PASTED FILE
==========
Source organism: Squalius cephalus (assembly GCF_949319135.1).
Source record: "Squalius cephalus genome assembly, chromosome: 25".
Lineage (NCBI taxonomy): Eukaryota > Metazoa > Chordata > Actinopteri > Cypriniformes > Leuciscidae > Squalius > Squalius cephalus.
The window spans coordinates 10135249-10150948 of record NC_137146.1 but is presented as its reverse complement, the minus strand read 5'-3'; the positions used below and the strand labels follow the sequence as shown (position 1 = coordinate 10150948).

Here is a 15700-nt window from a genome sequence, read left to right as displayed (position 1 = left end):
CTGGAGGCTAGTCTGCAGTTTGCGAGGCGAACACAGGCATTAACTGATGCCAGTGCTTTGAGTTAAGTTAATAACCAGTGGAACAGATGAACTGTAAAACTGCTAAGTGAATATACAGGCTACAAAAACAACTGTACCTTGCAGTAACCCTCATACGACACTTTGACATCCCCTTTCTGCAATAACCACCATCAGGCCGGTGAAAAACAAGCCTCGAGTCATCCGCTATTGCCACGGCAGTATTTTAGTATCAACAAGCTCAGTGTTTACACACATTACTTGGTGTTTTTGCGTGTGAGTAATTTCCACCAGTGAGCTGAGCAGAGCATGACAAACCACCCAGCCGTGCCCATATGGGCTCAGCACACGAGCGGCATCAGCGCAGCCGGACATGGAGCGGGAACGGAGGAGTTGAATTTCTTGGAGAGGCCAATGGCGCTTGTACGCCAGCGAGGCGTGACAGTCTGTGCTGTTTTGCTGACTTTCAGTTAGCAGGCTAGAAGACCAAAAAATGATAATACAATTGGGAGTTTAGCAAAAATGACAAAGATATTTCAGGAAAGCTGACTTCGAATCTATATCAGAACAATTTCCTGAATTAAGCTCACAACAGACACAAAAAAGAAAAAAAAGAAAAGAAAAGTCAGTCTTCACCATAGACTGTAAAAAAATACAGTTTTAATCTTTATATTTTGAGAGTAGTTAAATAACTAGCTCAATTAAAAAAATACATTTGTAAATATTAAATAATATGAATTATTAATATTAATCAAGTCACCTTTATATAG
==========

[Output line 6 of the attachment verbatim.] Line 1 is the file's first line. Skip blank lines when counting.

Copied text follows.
CTGGAGGCTAGTCTGCAGTTTGCGAGGCGAACACAGGCATTAACTGATGCCAGTGCTTTGAGTTAAGTTAATAACCAGTGGAACAGATGAACTGTAAAACTGCTAAGTGAATATACAGGCTACAAAAACAACTGTACCTTGCAGTAACCCTCATACGACACTTTGACATCCCCTTTCTGCAATAACCACCATCAGGCCGGTGAAAAACAAGCCTCGAGTCATCCGCTATTGCCACGGCAGTATTTTAGTATCAACAAGCTCAGTGTTTACACACATTACTTGGTGTTTTTGCGTGTGAGTAATTTCCACCAGTGAGCTGAGCAGAGCATGACAAACCACCCAGCCGTGCCCATATGGGCTCAGCACACGAGCGGCATCAGCGCAGCCGGACATGGAGCGGGAACGGAGGAGTTGAATTTCTTGGAGAGGCCAATGGCGCTTGTACGCCAGCGAGGCGTGACAGTCTGTGCTGTTTTGCTGACTTTCAGTTAGCAGGCTAGAAGACCAAAAAATGATAATACAATTGGGAGTTTAGCAAAAATGACAAAGATATTTCAGGAAAGCTGACTTCGAATCTATATCAGAACAATTTCCTGAATTAAGCTCACAACAGACACAAAAAAGAAAAAAAAGAAAAGAAAAGTCAGTCTTCACCATAGACTGTAAAAAAATACAGTTTTAATCTTTATATTTTGAGAGTAGTTAAATAACTAGCTCAATTAAAAAAATACATTTGTAAATATTAAATAATATGAATTATTAATATTAATCAAGTCACCTTTATATAG